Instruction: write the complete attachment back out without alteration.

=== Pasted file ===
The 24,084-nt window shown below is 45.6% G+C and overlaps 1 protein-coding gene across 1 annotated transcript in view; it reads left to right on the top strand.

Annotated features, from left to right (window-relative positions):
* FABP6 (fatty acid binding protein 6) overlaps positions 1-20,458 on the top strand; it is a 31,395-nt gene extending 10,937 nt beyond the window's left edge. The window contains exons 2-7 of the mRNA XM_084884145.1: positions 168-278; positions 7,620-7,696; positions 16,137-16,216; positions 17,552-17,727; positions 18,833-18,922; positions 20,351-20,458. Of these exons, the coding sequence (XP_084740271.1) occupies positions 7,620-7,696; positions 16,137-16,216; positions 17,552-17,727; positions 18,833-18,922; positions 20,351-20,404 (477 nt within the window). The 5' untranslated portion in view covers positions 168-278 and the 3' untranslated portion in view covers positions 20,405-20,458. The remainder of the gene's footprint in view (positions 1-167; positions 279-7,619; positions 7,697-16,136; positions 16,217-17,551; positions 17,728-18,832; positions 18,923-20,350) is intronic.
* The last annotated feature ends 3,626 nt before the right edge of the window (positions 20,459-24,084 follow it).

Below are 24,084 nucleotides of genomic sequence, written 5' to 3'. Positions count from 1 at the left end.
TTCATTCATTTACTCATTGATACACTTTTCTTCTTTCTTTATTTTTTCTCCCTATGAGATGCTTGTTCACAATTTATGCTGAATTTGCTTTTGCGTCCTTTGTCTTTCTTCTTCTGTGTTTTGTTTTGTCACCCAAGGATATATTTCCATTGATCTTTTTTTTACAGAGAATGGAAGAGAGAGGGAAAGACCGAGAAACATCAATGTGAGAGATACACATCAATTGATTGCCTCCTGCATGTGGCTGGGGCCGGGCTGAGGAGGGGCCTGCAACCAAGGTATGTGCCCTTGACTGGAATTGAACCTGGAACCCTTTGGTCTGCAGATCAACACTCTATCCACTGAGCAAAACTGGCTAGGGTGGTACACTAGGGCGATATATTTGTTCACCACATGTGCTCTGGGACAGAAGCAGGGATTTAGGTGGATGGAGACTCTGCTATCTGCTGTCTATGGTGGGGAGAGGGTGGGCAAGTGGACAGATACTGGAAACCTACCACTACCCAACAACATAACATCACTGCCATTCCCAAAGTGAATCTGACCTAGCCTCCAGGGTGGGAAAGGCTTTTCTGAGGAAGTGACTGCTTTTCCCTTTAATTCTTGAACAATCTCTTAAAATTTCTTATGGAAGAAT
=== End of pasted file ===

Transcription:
The 24,084-nt window shown below is 45.6% G+C and overlaps 1 protein-coding gene across 1 annotated transcript in view; it reads left to right on the top strand.

Annotated features, from left to right (window-relative positions):
* FABP6 (fatty acid binding protein 6) overlaps positions 1-20,458 on the top strand; it is a 31,395-nt gene extending 10,937 nt beyond the window's left edge. The window contains exons 2-7 of the mRNA XM_084884145.1: positions 168-278; positions 7,620-7,696; positions 16,137-16,216; positions 17,552-17,727; positions 18,833-18,922; positions 20,351-20,458. Of these exons, the coding sequence (XP_084740271.1) occupies positions 7,620-7,696; positions 16,137-16,216; positions 17,552-17,727; positions 18,833-18,922; positions 20,351-20,404 (477 nt within the window). The 5' untranslated portion in view covers positions 168-278 and the 3' untranslated portion in view covers positions 20,405-20,458. The remainder of the gene's footprint in view (positions 1-167; positions 279-7,619; positions 7,697-16,136; positions 16,217-17,551; positions 17,728-18,832; positions 18,923-20,350) is intronic.
* The last annotated feature ends 3,626 nt before the right edge of the window (positions 20,459-24,084 follow it).

Below are 24,084 nucleotides of genomic sequence, written 5' to 3'. Positions count from 1 at the left end.
TTCATTCATTTACTCATTGATACACTTTTCTTCTTTCTTTATTTTTTCTCCCTATGAGATGCTTGTTCACAATTTATGCTGAATTTGCTTTTGCGTCCTTTGTCTTTCTTCTTCTGTGTTTTGTTTTGTCACCCAAGGATATATTTCCATTGATCTTTTTTTTACAGAGAATGGAAGAGAGAGGGAAAGACCGAGAAACATCAATGTGAGAGATACACATCAATTGATTGCCTCCTGCATGTGGCTGGGGCCGGGCTGAGGAGGGGCCTGCAACCAAGGTATGTGCCCTTGACTGGAATTGAACCTGGAACCCTTTGGTCTGCAGATCAACACTCTATCCACTGAGCAAAACTGGCTAGGGTGGTACACTAGGGCGATATATTTGTTCACCACATGTGCTCTGGGACAGAAGCAGGGATTTAGGTGGATGGAGACTCTGCTATCTGCTGTCTATGGTGGGGAGAGGGTGGGCAAGTGGACAGATACTGGAAACCTACCACTACCCAACAACATAACATCACTGCCATTCCCAAAGTGAATCTGACCTAGCCTCCAGGGTGGGAAAGGCTTTTCTGAGGAAGTGACTGCTTTTCCCTTTAATTCTTGAACAATCTCTTAAAATTTCTTATGGAAGAAT